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Estelada Roja

Estelada Roja: photo: not attributed

The mass movement can create an independent Catalonia and must be supported across Europe, argues Chris Bambery

Catalonia is waiting for the Spanish government to decide its fate. The Popular Party government of Mariano Rajoy has made it clear it will invoke Article 155 of the Spanish Constitution, abolishing the Statute of Autonomy for Catalonia, and allowing the Madrid government to take control of Catalan affairs to “to restore legality.”

For most Catalans and most outside observers the greatest act of illegality was Rajoy unleashing the Guardia Civil and the National Police on those trying to vote in the 1 October independence referendum, smashing their way into polling stations, seizing ballot boxes and beating those queueing to cast their ballot. Those police remain on board two ferries in Barcelona’s port and elsewhere in Catalonia.

Since then we have seen Madrid imprison Jordi Sánchez, the president of the Catalan National Assembly (ANC), and Jordi Cuixart, the president of Òmnium Cultural, on charges of sedition. Such a charge no longer exists in the UK but was used frequently in the 18th and 19th centuries as a catch all charge under which to imprison radicals. Both the ANC and Òmnium are mass membership civil organisations, with the latter highly prestigious in the cultural field. If follows the brief jailing of the head of the Catalan police. He and around two dozen Catalan government officials remain under charge awaiting trial.

The use of riot police on 1 October and the continuing repression has had two effects. It has driven a further section of the population who were not going to vote on 1 October or vote against leaving Spain into the independence camp. It has also radicalised that movement.

That was evident in the grass roots response to the Spanish state’s threat to block the referendum when ordinary people on mass took over local schools and other buildings being used as polling stations. It was evident too in the general strike which took place on the Tuesday afterwards.

That movement was thrown into confusion at the close of that week when the Catalan President, Carles Puigdemont, declared Catalonia independent but then added that would be put on hold while he sought negotiations with Madrid. The imprisonment of the two Jordis was widely seen as Rajoy’s answer to that, and the mass movement took to the streets again with verve.

Meanwhile, Rajoy has won the agreement of the opposition Socialist Party to impose new regional elections on Catalonia in January. The Socialist Party shares Rajoy and the PP’s commitment to maintaining the unity of Spain, and to building up Madrid as the economic and financial centre of the Spanish state. Its support in Catalonia has been eroding over the last decade because of that.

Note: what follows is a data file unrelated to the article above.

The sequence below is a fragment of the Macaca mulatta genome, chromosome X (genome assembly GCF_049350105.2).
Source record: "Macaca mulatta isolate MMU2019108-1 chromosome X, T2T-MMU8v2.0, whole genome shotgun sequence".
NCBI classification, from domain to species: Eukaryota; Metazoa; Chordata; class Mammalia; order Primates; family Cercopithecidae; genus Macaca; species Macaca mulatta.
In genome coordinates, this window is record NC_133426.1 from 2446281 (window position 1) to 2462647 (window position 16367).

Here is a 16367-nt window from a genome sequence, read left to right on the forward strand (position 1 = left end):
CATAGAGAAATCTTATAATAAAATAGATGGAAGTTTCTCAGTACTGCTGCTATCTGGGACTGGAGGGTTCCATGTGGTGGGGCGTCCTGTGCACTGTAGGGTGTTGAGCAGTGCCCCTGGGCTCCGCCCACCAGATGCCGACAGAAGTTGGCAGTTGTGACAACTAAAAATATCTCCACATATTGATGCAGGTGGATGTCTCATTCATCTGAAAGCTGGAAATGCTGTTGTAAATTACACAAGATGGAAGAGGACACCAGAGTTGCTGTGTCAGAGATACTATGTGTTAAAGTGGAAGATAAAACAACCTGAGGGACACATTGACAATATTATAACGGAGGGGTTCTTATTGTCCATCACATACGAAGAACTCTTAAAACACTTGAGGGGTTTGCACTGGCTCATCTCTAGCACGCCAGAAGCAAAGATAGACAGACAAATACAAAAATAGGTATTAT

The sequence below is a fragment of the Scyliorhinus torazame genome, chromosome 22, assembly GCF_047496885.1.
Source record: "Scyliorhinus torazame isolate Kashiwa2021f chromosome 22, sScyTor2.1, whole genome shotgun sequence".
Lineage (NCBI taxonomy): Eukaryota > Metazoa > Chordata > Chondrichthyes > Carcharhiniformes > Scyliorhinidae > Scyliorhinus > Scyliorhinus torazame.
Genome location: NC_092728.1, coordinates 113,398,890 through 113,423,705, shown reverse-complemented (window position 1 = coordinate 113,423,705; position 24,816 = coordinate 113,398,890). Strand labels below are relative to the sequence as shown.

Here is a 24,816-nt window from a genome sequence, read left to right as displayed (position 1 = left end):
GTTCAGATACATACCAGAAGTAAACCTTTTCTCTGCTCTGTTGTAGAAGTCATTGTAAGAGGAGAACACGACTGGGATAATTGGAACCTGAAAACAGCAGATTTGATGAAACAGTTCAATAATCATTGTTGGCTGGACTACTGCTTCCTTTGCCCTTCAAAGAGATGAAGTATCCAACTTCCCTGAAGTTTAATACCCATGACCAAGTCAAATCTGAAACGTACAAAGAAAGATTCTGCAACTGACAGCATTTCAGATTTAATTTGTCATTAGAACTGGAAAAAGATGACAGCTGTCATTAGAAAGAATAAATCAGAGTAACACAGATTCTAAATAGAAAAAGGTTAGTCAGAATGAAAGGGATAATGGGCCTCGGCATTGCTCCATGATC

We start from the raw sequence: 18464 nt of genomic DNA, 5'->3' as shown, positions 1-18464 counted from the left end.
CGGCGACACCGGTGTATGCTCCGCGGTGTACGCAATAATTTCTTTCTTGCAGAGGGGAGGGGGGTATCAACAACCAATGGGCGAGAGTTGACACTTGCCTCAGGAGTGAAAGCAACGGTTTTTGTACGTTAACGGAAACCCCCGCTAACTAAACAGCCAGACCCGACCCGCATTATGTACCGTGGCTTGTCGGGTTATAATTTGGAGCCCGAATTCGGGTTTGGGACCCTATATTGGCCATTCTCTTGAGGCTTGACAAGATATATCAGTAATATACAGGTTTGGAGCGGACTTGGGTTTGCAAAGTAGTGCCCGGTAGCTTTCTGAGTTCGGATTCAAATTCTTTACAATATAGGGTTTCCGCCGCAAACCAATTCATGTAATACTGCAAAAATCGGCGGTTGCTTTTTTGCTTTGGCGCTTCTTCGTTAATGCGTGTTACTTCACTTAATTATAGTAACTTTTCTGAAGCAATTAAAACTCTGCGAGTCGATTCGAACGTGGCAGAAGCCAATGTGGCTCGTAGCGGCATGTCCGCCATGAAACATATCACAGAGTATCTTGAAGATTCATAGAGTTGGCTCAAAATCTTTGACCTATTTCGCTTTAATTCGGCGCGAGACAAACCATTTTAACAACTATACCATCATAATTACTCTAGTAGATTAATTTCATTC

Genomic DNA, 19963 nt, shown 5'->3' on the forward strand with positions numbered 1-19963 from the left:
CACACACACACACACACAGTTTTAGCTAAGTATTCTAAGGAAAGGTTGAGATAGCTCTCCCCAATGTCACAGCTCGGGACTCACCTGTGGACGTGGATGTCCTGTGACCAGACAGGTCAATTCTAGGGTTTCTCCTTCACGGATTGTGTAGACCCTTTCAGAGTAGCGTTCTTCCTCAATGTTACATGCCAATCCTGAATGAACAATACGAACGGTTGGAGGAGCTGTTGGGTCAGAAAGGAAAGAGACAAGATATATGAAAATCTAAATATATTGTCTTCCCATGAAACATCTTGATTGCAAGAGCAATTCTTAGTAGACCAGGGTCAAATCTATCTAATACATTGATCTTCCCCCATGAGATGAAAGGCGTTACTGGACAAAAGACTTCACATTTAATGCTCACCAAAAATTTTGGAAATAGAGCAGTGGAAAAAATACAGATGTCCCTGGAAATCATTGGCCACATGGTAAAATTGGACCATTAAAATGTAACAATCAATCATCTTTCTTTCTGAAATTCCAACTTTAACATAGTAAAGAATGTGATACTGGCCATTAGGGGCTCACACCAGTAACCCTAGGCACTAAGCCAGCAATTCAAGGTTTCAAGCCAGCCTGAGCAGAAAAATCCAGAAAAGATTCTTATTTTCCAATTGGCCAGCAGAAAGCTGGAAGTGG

Rajoy’s hope must be that between now and January he can scare and intimidate enough people into voting No to independence, although it’s a dangerous gamble on his part. Matters cannot be allowed to rest until elections.

What will happen now is the Spanish cabinet will meet on Sunday and invoke Article 155. Because it’s never been used no one is quite clear what that will mean in effect, but it would seem certain the immediate steps would be to take control of the Catalan police and government finances. It will require the deployment once again of thousands of riot police.

Puigdemont has said if Madrid does this the Catalan Parliament will vote to implement the declaration of independence. The creation of a Catalan Republic is a vital step unless the mass movement finds itself following the footsteps of the Grand Old Duke of York, and being told to march back down the hill again.

That mass movement has a vital role to play in making sure Catalonia is ungovernable for Spain by obstructing every effort by Madrid to impose its control.

The fact that the European Union has rallied to Rajoy has created anger and bitterness in Catalonia. Across Europe we need to turn up the heat on our rulers for supporting repression in Catalonia. Theresa May has joined in too, telling Rajoy the referendum was illegal and the “rule of law” must be maintained. She obviously wants his support over Brexit, and he has gone silent over Spanish claims to Gibraltar!

Here we need to build solidarity with Catalonia. The Catalan Defence Committee in Scotland provides a model, uniting as it does figures from the SNP, Labour and the Greens, academics and trade unionists and the radical left. Down south it’s important to follow that example and to lobby hard Labour MPs to denounce the actions of the Spanish state.

This is a fight that is not going to be over in the short term. In conversation with Catalans I was told of a pensioner and her daughter who were not going to vote on 1 October but went and voted Yes in response to the police violence but it brought back vivid memories for the mother of life under the dictatorship of General Francisco Franco. Rajoy clearly thought he could intimidate and frighten these people. Far from it.

 

Chris Bambery

Chris Bambery

Chris Bambery is an author, political activist and commentator, and a supporter of Rise, the radical left wing coalition in Scotland. His books include A People's History of Scotland and The Second World War: A Marxist Analysis.

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